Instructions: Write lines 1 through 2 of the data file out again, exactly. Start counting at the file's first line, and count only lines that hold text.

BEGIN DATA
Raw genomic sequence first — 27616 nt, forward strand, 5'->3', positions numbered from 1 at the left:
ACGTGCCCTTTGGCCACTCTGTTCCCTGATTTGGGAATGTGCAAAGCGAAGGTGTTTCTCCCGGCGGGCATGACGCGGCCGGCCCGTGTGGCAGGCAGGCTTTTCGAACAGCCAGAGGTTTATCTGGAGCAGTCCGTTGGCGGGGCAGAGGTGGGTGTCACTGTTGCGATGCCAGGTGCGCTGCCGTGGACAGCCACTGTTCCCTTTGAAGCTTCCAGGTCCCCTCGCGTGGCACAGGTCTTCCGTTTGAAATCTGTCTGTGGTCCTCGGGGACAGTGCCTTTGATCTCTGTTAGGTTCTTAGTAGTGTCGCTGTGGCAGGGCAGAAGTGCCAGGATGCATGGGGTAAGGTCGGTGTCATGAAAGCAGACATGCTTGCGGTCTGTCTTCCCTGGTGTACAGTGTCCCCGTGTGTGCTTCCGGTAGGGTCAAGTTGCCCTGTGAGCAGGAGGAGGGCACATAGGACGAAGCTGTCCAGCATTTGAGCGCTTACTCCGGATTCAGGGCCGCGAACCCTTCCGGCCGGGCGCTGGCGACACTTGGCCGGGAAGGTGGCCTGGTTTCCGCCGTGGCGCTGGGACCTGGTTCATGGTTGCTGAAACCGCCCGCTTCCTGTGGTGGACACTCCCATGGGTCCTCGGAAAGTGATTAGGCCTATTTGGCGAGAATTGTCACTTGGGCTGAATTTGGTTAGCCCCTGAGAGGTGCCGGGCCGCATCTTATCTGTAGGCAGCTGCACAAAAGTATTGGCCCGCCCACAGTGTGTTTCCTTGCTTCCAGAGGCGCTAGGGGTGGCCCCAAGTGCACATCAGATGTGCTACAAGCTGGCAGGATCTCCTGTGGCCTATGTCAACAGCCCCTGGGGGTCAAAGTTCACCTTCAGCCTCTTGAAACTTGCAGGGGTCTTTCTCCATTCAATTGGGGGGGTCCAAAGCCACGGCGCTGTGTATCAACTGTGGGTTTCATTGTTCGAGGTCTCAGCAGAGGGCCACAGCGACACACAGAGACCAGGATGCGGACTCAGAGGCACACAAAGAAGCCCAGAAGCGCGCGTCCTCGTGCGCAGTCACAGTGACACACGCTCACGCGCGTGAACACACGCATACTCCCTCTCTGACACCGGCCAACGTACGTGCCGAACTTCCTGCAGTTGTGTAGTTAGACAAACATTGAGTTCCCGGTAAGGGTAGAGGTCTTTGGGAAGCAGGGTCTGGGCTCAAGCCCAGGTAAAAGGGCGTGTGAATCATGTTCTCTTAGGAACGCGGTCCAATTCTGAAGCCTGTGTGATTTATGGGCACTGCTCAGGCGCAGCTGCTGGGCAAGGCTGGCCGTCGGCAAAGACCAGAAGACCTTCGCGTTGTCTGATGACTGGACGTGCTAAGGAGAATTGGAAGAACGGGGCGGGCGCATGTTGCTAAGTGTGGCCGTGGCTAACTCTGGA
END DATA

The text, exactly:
Raw genomic sequence first — 27616 nt, forward strand, 5'->3', positions numbered from 1 at the left:
ACGTGCCCTTTGGCCACTCTGTTCCCTGATTTGGGAATGTGCAAAGCGAAGGTGTTTCTCCCGGCGGGCATGACGCGGCCGGCCCGTGTGGCAGGCAGGCTTTTCGAACAGCCAGAGGTTTATCTGGAGCAGTCCGTTGGCGGGGCAGAGGTGGGTGTCACTGTTGCGATGCCAGGTGCGCTGCCGTGGACAGCCACTGTTCCCTTTGAAGCTTCCAGGTCCCCTCGCGTGGCACAGGTCTTCCGTTTGAAATCTGTCTGTGGTCCTCGGGGACAGTGCCTTTGATCTCTGTTAGGTTCTTAGTAGTGTCGCTGTGGCAGGGCAGAAGTGCCAGGATGCATGGGGTAAGGTCGGTGTCATGAAAGCAGACATGCTTGCGGTCTGTCTTCCCTGGTGTACAGTGTCCCCGTGTGTGCTTCCGGTAGGGTCAAGTTGCCCTGTGAGCAGGAGGAGGGCACATAGGACGAAGCTGTCCAGCATTTGAGCGCTTACTCCGGATTCAGGGCCGCGAACCCTTCCGGCCGGGCGCTGGCGACACTTGGCCGGGAAGGTGGCCTGGTTTCCGCCGTGGCGCTGGGACCTGGTTCATGGTTGCTGAAACCGCCCGCTTCCTGTGGTGGACACTCCCATGGGTCCTCGGAAAGTGATTAGGCCTATTTGGCGAGAATTGTCACTTGGGCTGAATTTGGTTAGCCCCTGAGAGGTGCCGGGCCGCATCTTATCTGTAGGCAGCTGCACAAAAGTATTGGCCCGCCCACAGTGTGTTTCCTTGCTTCCAGAGGCGCTAGGGGTGGCCCCAAGTGCACATCAGATGTGCTACAAGCTGGCAGGATCTCCTGTGGCCTATGTCAACAGCCCCTGGGGGTCAAAGTTCACCTTCAGCCTCTTGAAACTTGCAGGGGTCTTTCTCCATTCAATTGGGGGGGTCCAAAGCCACGGCGCTGTGTATCAACTGTGGGTTTCATTGTTCGAGGTCTCAGCAGAGGGCCACAGCGACACACAGAGACCAGGATGCGGACTCAGAGGCACACAAAGAAGCCCAGAAGCGCGCGTCCTCGTGCGCAGTCACAGTGACACACGCTCACGCGCGTGAACACACGCATACTCCCTCTCTGACACCGGCCAACGTACGTGCCGAACTTCCTGCAGTTGTGTAGTTAGACAAACATTGAGTTCCCGGTAAGGGTAGAGGTCTTTGGGAAGCAGGGTCTGGGCTCAAGCCCAGGTAAAAGGGCGTGTGAATCATGTTCTCTTAGGAACGCGGTCCAATTCTGAAGCCTGTGTGATTTATGGGCACTGCTCAGGCGCAGCTGCTGGGCAAGGCTGGCCGTCGGCAAAGACCAGAAGACCTTCGCGTTGTCTGATGACTGGACGTGCTAAGGAGAATTGGAAGAACGGGGCGGGCGCATGTTGCTAAGTGTGGCCGTGGCTAACTCTGGA